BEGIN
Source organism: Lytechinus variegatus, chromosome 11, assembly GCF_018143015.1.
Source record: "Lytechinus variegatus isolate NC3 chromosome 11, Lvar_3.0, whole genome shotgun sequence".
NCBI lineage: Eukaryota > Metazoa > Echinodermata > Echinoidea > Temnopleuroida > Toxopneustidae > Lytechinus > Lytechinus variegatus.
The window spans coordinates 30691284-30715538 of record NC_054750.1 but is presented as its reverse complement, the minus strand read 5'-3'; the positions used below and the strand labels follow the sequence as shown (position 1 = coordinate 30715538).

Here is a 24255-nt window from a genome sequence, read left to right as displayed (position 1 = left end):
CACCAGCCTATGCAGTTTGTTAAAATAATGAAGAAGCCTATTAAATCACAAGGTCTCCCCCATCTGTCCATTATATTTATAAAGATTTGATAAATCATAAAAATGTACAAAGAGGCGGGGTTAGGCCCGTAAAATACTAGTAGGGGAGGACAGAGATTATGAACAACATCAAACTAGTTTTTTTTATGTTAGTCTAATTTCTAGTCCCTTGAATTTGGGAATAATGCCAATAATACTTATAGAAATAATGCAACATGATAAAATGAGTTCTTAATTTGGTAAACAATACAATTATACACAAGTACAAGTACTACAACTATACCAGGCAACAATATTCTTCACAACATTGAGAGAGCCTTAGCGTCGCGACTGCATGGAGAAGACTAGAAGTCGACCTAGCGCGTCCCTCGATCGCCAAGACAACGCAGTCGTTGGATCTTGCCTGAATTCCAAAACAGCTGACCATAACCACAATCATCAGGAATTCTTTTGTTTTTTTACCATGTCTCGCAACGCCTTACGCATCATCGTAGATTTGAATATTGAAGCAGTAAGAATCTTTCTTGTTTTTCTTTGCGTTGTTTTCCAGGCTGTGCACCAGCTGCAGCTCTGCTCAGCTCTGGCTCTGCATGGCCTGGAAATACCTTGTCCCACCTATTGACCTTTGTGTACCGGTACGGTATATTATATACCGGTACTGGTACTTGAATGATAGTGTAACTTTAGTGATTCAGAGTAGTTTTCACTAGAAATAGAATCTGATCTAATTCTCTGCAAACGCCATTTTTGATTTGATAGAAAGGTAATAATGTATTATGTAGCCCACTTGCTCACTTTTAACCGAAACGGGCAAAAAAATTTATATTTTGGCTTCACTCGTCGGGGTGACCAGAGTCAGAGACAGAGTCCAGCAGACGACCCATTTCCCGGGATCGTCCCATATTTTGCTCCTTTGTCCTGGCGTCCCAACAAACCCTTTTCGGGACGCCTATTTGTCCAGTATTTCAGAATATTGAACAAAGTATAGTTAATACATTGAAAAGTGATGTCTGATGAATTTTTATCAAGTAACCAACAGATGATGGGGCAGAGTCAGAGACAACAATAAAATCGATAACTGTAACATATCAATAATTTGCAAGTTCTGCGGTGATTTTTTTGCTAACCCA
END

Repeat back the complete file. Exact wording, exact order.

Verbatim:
Source organism: Lytechinus variegatus, chromosome 11, assembly GCF_018143015.1.
Source record: "Lytechinus variegatus isolate NC3 chromosome 11, Lvar_3.0, whole genome shotgun sequence".
NCBI lineage: Eukaryota > Metazoa > Echinodermata > Echinoidea > Temnopleuroida > Toxopneustidae > Lytechinus > Lytechinus variegatus.
The window spans coordinates 30691284-30715538 of record NC_054750.1 but is presented as its reverse complement, the minus strand read 5'-3'; the positions used below and the strand labels follow the sequence as shown (position 1 = coordinate 30715538).

Here is a 24255-nt window from a genome sequence, read left to right as displayed (position 1 = left end):
CACCAGCCTATGCAGTTTGTTAAAATAATGAAGAAGCCTATTAAATCACAAGGTCTCCCCCATCTGTCCATTATATTTATAAAGATTTGATAAATCATAAAAATGTACAAAGAGGCGGGGTTAGGCCCGTAAAATACTAGTAGGGGAGGACAGAGATTATGAACAACATCAAACTAGTTTTTTTTATGTTAGTCTAATTTCTAGTCCCTTGAATTTGGGAATAATGCCAATAATACTTATAGAAATAATGCAACATGATAAAATGAGTTCTTAATTTGGTAAACAATACAATTATACACAAGTACAAGTACTACAACTATACCAGGCAACAATATTCTTCACAACATTGAGAGAGCCTTAGCGTCGCGACTGCATGGAGAAGACTAGAAGTCGACCTAGCGCGTCCCTCGATCGCCAAGACAACGCAGTCGTTGGATCTTGCCTGAATTCCAAAACAGCTGACCATAACCACAATCATCAGGAATTCTTTTGTTTTTTTACCATGTCTCGCAACGCCTTACGCATCATCGTAGATTTGAATATTGAAGCAGTAAGAATCTTTCTTGTTTTTCTTTGCGTTGTTTTCCAGGCTGTGCACCAGCTGCAGCTCTGCTCAGCTCTGGCTCTGCATGGCCTGGAAATACCTTGTCCCACCTATTGACCTTTGTGTACCGGTACGGTATATTATATACCGGTACTGGTACTTGAATGATAGTGTAACTTTAGTGATTCAGAGTAGTTTTCACTAGAAATAGAATCTGATCTAATTCTCTGCAAACGCCATTTTTGATTTGATAGAAAGGTAATAATGTATTATGTAGCCCACTTGCTCACTTTTAACCGAAACGGGCAAAAAAATTTATATTTTGGCTTCACTCGTCGGGGTGACCAGAGTCAGAGACAGAGTCCAGCAGACGACCCATTTCCCGGGATCGTCCCATATTTTGCTCCTTTGTCCTGGCGTCCCAACAAACCCTTTTCGGGACGCCTATTTGTCCAGTATTTCAGAATATTGAACAAAGTATAGTTAATACATTGAAAAGTGATGTCTGATGAATTTTTATCAAGTAACCAACAGATGATGGGGCAGAGTCAGAGACAACAATAAAATCGATAACTGTAACATATCAATAATTTGCAAGTTCTGCGGTGATTTTTTTGCTAACCCA